Accepting that his failure to pay attention is how his brain works, rather than laziness or disrespect, was a key moment for my relationship with my ADHD son. It made it easy for me to not become angry when he "ignored" me. It's tedious to make the same request more than once, to remember to say "are you listening, this is important" before making a request, to check on whether a request was completed (and completed fully/correctly) -- but it's just a process I have to go through because he isn't able to focus easily. That's just who he is.

Years of patient repetition from me has led to a pretty responsive child who does his best to helpfully respond. Still not perfect, but he's willing to try because he knows I won't be getting angry if he isn't perfect; before we figured this out, I'd become quickly frustrated, and then he'd feel inadequate and frustrated.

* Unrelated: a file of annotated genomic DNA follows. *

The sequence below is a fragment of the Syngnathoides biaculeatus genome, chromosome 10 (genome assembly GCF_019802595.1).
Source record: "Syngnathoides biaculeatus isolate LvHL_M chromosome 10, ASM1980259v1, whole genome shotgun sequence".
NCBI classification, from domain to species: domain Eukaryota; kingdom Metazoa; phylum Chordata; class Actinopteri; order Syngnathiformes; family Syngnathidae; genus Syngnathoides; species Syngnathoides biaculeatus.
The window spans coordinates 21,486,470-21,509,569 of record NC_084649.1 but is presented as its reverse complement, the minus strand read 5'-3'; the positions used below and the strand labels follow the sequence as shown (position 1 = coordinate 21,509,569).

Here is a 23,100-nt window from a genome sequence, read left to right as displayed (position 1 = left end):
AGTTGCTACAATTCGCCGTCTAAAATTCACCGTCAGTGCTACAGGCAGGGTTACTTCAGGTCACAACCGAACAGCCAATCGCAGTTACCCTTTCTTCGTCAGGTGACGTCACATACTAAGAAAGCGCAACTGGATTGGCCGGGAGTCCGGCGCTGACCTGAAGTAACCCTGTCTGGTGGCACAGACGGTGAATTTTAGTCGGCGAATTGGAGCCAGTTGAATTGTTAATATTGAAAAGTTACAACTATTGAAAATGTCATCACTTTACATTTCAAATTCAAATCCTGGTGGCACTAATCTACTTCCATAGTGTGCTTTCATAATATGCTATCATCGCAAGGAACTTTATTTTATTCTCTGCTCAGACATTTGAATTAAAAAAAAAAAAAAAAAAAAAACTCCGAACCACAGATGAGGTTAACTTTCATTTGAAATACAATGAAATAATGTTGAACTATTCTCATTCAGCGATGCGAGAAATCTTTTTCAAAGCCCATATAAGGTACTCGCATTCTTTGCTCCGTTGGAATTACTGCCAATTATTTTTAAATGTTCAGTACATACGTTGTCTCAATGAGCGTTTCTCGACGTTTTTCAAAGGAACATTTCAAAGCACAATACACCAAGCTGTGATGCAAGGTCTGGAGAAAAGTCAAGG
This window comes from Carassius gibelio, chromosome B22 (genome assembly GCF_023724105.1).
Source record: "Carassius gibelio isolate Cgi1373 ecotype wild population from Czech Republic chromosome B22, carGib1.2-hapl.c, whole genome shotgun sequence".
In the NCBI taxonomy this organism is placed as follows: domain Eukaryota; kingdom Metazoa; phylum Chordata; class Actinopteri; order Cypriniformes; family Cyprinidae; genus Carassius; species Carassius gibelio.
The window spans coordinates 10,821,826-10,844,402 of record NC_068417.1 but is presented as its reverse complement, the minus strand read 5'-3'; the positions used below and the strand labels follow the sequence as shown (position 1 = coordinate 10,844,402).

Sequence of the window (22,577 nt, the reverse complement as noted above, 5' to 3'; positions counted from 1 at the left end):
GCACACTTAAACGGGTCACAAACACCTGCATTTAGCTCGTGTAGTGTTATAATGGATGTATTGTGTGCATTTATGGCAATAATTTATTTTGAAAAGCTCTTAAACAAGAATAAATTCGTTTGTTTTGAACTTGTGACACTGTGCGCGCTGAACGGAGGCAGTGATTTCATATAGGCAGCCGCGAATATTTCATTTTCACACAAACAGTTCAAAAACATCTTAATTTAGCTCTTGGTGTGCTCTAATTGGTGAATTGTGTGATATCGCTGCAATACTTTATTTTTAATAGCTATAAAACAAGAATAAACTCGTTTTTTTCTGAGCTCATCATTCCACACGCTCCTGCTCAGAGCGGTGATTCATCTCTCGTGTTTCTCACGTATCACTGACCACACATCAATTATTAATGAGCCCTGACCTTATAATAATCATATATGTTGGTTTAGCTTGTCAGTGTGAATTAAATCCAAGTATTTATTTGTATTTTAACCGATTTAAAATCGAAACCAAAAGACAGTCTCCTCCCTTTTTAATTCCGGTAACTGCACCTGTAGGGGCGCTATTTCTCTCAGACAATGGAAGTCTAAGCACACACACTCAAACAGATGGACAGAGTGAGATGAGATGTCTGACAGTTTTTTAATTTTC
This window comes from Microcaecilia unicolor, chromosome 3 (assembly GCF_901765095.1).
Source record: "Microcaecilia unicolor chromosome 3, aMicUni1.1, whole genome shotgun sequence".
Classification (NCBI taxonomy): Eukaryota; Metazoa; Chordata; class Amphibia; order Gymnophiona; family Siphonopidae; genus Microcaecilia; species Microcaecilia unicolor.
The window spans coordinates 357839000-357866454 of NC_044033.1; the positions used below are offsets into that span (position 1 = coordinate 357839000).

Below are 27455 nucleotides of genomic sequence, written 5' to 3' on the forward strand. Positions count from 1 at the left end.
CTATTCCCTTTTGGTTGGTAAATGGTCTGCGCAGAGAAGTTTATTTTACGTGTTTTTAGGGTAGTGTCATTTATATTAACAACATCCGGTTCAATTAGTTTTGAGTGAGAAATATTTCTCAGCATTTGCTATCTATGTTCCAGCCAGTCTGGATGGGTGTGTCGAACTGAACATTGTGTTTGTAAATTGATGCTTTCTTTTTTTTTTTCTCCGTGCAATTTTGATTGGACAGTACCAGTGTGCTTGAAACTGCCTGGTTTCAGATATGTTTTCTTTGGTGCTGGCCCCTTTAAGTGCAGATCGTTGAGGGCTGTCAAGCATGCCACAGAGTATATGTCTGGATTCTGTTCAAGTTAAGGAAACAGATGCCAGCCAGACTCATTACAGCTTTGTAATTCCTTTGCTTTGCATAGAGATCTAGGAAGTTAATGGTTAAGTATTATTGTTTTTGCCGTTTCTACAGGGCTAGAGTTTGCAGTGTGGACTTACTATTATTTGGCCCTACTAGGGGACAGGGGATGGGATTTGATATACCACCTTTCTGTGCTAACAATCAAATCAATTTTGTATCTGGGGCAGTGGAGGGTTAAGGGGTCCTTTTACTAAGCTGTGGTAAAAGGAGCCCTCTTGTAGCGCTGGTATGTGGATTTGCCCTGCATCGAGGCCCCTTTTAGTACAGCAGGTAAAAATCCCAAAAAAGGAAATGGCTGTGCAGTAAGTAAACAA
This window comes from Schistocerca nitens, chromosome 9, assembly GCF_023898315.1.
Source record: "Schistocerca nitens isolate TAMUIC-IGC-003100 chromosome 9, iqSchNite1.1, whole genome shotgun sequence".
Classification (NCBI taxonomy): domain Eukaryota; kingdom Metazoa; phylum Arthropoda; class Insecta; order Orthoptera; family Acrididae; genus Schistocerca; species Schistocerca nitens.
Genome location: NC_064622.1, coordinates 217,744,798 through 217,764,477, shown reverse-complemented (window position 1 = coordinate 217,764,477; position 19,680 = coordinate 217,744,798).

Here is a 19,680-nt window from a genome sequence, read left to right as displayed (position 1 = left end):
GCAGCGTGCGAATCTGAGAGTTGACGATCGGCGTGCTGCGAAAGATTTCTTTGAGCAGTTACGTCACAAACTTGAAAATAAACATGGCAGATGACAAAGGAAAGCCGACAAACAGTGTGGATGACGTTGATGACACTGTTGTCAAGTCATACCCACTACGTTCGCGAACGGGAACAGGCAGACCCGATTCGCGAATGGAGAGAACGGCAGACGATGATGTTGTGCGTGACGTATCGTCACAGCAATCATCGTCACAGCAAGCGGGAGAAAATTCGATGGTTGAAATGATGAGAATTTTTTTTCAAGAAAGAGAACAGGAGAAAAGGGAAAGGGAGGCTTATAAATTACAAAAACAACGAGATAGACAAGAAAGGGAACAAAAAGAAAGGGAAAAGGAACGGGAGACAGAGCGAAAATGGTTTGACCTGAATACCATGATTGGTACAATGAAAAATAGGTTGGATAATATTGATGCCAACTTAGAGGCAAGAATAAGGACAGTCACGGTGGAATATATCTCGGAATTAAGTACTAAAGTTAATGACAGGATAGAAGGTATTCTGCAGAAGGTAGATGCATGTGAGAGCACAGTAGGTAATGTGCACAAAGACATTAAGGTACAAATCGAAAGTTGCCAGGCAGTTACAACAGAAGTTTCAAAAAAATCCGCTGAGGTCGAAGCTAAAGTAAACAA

Once you have a diagnosis, be sure to share it with his teachers. Most are very understanding of disabilities like this, and are willing to give a little extra reminder or accommodation (within reason) for ADHD kids.

* My experience is with primarily inattentive, rather than primarily hyperactive, so my advice may not be ideal for all families.

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Honestly, it's probably just plain old behavior management, coupled with extra energy, and too much stimulation.

I see this a lot. It really breaks down to three steps.